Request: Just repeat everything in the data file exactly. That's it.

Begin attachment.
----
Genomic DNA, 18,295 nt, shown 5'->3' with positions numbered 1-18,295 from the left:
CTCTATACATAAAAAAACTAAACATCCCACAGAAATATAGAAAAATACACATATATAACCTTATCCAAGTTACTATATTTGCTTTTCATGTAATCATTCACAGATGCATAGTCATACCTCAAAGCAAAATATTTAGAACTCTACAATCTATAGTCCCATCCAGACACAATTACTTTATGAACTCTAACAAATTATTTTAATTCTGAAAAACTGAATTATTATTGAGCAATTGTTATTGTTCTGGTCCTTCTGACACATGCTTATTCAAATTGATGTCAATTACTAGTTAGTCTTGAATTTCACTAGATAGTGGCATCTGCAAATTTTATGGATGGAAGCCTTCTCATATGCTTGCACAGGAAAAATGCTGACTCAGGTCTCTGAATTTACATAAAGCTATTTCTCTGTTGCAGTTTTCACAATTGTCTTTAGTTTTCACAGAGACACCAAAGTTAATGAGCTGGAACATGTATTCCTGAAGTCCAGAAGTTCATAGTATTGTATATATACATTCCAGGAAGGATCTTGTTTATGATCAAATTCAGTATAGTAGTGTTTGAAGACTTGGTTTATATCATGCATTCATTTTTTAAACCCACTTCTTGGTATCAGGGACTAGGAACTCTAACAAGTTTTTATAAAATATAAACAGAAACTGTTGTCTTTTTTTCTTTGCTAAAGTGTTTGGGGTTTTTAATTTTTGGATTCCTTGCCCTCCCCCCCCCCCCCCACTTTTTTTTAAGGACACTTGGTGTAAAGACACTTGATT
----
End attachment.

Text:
Genomic DNA, 18,295 nt, shown 5'->3' with positions numbered 1-18,295 from the left:
CTCTATACATAAAAAAACTAAACATCCCACAGAAATATAGAAAAATACACATATATAACCTTATCCAAGTTACTATATTTGCTTTTCATGTAATCATTCACAGATGCATAGTCATACCTCAAAGCAAAATATTTAGAACTCTACAATCTATAGTCCCATCCAGACACAATTACTTTATGAACTCTAACAAATTATTTTAATTCTGAAAAACTGAATTATTATTGAGCAATTGTTATTGTTCTGGTCCTTCTGACACATGCTTATTCAAATTGATGTCAATTACTAGTTAGTCTTGAATTTCACTAGATAGTGGCATCTGCAAATTTTATGGATGGAAGCCTTCTCATATGCTTGCACAGGAAAAATGCTGACTCAGGTCTCTGAATTTACATAAAGCTATTTCTCTGTTGCAGTTTTCACAATTGTCTTTAGTTTTCACAGAGACACCAAAGTTAATGAGCTGGAACATGTATTCCTGAAGTCCAGAAGTTCATAGTATTGTATATATACATTCCAGGAAGGATCTTGTTTATGATCAAATTCAGTATAGTAGTGTTTGAAGACTTGGTTTATATCATGCATTCATTTTTTAAACCCACTTCTTGGTATCAGGGACTAGGAACTCTAACAAGTTTTTATAAAATATAAACAGAAACTGTTGTCTTTTTTTCTTTGCTAAAGTGTTTGGGGTTTTTAATTTTTGGATTCCTTGCCCTCCCCCCCCCCCCCCACTTTTTTTTAAGGACACTTGGTGTAAAGACACTTGATT